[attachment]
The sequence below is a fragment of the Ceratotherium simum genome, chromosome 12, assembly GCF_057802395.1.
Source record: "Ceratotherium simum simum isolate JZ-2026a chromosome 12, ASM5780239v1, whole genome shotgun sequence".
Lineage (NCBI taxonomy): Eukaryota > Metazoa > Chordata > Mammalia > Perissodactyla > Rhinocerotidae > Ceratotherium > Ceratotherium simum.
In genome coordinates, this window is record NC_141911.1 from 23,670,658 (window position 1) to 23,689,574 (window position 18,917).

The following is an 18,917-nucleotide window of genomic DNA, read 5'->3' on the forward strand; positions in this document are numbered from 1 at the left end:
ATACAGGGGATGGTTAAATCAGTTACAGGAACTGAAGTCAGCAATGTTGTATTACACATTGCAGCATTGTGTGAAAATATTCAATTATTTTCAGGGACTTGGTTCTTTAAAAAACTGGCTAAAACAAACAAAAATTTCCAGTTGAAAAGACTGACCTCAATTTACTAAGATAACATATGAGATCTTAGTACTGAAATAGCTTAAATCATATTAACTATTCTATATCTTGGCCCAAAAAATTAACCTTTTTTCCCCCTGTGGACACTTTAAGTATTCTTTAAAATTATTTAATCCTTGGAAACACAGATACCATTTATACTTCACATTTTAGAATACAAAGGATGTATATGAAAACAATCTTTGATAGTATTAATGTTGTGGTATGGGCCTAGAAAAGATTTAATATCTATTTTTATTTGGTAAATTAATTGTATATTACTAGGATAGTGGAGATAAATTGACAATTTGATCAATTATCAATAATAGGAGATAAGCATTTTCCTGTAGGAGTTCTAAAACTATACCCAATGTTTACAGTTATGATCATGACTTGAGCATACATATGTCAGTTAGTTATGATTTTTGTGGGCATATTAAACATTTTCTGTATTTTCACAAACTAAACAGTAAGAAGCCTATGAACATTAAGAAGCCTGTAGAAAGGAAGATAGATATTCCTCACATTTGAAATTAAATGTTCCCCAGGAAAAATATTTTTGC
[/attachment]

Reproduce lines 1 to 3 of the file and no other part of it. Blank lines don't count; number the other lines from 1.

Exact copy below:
The sequence below is a fragment of the Ceratotherium simum genome, chromosome 12, assembly GCF_057802395.1.
Source record: "Ceratotherium simum simum isolate JZ-2026a chromosome 12, ASM5780239v1, whole genome shotgun sequence".
Lineage (NCBI taxonomy): Eukaryota > Metazoa > Chordata > Mammalia > Perissodactyla > Rhinocerotidae > Ceratotherium > Ceratotherium simum.